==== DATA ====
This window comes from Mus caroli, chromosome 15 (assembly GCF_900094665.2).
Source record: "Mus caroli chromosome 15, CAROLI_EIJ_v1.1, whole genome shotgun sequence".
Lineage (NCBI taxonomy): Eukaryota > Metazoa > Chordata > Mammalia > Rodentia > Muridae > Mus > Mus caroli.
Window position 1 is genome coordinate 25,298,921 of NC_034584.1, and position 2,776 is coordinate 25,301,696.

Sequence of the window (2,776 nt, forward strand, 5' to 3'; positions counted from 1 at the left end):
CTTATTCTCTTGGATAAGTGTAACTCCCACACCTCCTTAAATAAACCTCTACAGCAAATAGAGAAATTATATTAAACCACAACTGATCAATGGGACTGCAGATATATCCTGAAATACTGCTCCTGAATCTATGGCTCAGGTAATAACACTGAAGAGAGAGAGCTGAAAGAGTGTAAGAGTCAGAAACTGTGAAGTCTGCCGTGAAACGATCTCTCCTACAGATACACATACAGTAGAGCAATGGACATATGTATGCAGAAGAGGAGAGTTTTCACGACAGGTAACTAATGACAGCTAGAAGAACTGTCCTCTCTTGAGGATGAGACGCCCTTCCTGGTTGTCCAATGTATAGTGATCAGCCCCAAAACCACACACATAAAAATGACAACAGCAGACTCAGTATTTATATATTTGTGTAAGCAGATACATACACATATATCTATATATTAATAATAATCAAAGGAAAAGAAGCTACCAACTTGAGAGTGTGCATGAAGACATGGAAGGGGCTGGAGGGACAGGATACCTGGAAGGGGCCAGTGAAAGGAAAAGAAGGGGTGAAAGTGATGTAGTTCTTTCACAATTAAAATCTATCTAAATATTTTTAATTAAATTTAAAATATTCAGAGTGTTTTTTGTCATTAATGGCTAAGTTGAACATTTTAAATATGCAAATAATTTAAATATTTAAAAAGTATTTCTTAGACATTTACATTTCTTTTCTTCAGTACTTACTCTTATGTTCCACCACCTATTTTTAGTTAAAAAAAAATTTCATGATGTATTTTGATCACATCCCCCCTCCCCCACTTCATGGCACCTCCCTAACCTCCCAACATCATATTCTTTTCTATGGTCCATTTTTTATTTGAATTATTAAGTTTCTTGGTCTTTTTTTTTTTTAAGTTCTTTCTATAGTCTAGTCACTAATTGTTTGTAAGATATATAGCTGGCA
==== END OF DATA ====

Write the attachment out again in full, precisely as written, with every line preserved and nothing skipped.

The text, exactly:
This window comes from Mus caroli, chromosome 15 (assembly GCF_900094665.2).
Source record: "Mus caroli chromosome 15, CAROLI_EIJ_v1.1, whole genome shotgun sequence".
Lineage (NCBI taxonomy): Eukaryota > Metazoa > Chordata > Mammalia > Rodentia > Muridae > Mus > Mus caroli.
Window position 1 is genome coordinate 25,298,921 of NC_034584.1, and position 2,776 is coordinate 25,301,696.

Sequence of the window (2,776 nt, forward strand, 5' to 3'; positions counted from 1 at the left end):
CTTATTCTCTTGGATAAGTGTAACTCCCACACCTCCTTAAATAAACCTCTACAGCAAATAGAGAAATTATATTAAACCACAACTGATCAATGGGACTGCAGATATATCCTGAAATACTGCTCCTGAATCTATGGCTCAGGTAATAACACTGAAGAGAGAGAGCTGAAAGAGTGTAAGAGTCAGAAACTGTGAAGTCTGCCGTGAAACGATCTCTCCTACAGATACACATACAGTAGAGCAATGGACATATGTATGCAGAAGAGGAGAGTTTTCACGACAGGTAACTAATGACAGCTAGAAGAACTGTCCTCTCTTGAGGATGAGACGCCCTTCCTGGTTGTCCAATGTATAGTGATCAGCCCCAAAACCACACACATAAAAATGACAACAGCAGACTCAGTATTTATATATTTGTGTAAGCAGATACATACACATATATCTATATATTAATAATAATCAAAGGAAAAGAAGCTACCAACTTGAGAGTGTGCATGAAGACATGGAAGGGGCTGGAGGGACAGGATACCTGGAAGGGGCCAGTGAAAGGAAAAGAAGGGGTGAAAGTGATGTAGTTCTTTCACAATTAAAATCTATCTAAATATTTTTAATTAAATTTAAAATATTCAGAGTGTTTTTTGTCATTAATGGCTAAGTTGAACATTTTAAATATGCAAATAATTTAAATATTTAAAAAGTATTTCTTAGACATTTACATTTCTTTTCTTCAGTACTTACTCTTATGTTCCACCACCTATTTTTAGTTAAAAAAAAATTTCATGATGTATTTTGATCACATCCCCCCTCCCCCACTTCATGGCACCTCCCTAACCTCCCAACATCATATTCTTTTCTATGGTCCATTTTTTATTTGAATTATTAAGTTTCTTGGTCTTTTTTTTTTTTAAGTTCTTTCTATAGTCTAGTCACTAATTGTTTGTAAGATATATAGCTGGCA